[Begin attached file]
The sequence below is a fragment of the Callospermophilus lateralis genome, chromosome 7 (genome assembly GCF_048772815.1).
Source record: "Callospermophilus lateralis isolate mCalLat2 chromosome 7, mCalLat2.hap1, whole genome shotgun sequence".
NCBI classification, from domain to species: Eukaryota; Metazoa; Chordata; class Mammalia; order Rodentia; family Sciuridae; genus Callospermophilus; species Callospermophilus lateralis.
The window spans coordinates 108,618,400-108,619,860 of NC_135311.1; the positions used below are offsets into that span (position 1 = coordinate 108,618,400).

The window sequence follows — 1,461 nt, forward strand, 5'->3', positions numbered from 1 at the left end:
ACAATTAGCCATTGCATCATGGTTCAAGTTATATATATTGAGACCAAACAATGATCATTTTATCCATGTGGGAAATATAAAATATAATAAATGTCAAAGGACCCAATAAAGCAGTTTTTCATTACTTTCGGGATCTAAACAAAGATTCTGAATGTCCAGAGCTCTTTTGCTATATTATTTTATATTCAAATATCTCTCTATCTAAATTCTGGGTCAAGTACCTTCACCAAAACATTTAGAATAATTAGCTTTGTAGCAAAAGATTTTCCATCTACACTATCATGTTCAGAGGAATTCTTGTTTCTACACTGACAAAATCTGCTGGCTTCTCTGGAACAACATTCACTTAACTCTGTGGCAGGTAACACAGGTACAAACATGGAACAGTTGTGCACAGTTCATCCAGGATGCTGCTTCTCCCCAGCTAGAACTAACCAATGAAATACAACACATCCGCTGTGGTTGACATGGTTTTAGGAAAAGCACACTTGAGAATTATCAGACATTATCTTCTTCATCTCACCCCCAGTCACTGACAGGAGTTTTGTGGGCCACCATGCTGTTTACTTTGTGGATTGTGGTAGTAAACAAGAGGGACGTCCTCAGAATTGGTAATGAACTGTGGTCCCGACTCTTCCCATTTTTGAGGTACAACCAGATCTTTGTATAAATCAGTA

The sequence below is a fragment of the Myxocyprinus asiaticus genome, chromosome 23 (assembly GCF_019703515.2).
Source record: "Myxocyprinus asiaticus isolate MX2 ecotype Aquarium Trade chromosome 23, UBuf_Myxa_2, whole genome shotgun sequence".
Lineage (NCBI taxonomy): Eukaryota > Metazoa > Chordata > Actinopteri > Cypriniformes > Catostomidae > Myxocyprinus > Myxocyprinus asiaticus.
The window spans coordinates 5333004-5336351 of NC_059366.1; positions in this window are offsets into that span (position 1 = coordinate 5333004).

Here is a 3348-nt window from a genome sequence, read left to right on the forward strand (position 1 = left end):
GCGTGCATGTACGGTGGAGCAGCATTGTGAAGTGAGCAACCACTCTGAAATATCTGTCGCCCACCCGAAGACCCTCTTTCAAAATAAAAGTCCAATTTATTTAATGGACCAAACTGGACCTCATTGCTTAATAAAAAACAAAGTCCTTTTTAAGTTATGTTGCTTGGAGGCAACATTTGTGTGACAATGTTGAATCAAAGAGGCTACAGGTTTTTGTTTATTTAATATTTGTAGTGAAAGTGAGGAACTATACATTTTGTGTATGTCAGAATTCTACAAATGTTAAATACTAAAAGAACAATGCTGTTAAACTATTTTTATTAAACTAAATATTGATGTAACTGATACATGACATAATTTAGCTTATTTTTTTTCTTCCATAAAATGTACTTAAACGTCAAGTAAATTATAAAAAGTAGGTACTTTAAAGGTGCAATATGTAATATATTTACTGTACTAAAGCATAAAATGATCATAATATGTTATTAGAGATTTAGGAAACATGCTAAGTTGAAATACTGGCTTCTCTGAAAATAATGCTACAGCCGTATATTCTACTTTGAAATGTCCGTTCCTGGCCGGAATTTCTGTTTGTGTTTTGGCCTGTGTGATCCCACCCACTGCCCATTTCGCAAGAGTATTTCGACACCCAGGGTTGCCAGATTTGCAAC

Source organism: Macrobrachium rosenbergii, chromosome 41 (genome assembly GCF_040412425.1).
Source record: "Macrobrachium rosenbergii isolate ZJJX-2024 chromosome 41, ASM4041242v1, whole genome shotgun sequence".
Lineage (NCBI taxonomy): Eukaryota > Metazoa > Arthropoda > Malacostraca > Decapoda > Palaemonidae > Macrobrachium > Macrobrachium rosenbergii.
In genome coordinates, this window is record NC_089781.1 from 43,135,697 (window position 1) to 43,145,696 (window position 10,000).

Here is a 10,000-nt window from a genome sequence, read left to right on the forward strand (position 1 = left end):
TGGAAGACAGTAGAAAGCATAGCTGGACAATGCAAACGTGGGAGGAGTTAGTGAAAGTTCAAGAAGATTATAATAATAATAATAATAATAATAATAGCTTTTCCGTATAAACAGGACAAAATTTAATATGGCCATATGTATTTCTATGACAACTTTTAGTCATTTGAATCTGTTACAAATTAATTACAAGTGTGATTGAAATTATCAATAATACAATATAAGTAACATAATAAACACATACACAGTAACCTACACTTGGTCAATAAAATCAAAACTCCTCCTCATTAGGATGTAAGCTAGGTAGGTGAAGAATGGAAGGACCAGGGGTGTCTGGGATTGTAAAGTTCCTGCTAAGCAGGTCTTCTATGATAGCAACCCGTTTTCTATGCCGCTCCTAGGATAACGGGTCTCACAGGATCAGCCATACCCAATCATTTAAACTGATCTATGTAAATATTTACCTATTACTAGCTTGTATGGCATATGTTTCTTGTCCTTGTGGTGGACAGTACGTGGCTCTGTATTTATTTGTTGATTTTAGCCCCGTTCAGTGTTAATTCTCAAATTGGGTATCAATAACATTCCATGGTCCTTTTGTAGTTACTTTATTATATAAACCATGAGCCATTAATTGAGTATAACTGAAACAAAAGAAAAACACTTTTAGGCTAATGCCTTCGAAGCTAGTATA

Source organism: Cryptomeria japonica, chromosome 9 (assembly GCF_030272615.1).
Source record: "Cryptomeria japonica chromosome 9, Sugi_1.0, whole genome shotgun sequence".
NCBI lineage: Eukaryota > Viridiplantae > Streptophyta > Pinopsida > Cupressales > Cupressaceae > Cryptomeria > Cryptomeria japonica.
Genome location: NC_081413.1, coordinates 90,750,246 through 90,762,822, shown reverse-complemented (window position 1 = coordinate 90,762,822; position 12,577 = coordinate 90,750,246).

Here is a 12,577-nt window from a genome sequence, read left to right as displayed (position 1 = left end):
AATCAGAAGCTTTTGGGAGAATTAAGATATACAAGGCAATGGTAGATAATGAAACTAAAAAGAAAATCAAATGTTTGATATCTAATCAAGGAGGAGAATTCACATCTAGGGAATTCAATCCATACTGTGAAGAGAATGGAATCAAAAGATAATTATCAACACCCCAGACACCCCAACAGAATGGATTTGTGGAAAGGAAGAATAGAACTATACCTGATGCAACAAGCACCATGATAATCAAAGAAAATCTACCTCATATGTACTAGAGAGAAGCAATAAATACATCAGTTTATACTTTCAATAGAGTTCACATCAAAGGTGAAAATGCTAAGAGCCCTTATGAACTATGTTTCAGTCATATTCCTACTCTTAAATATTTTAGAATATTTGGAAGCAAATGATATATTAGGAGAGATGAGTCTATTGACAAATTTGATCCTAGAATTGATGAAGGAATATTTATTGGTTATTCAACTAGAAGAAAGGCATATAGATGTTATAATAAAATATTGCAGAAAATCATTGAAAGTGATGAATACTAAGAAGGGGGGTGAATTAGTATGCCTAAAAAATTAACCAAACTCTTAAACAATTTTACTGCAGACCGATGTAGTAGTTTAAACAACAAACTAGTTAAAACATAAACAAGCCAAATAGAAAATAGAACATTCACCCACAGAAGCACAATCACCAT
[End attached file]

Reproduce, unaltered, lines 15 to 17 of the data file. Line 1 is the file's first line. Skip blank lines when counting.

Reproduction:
Lineage (NCBI taxonomy): Eukaryota > Metazoa > Arthropoda > Malacostraca > Decapoda > Palaemonidae > Macrobrachium > Macrobrachium rosenbergii.
In genome coordinates, this window is record NC_089781.1 from 43,135,697 (window position 1) to 43,145,696 (window position 10,000).

Here is a 10,000-nt window from a genome sequence, read left to right on the forward strand (position 1 = left end):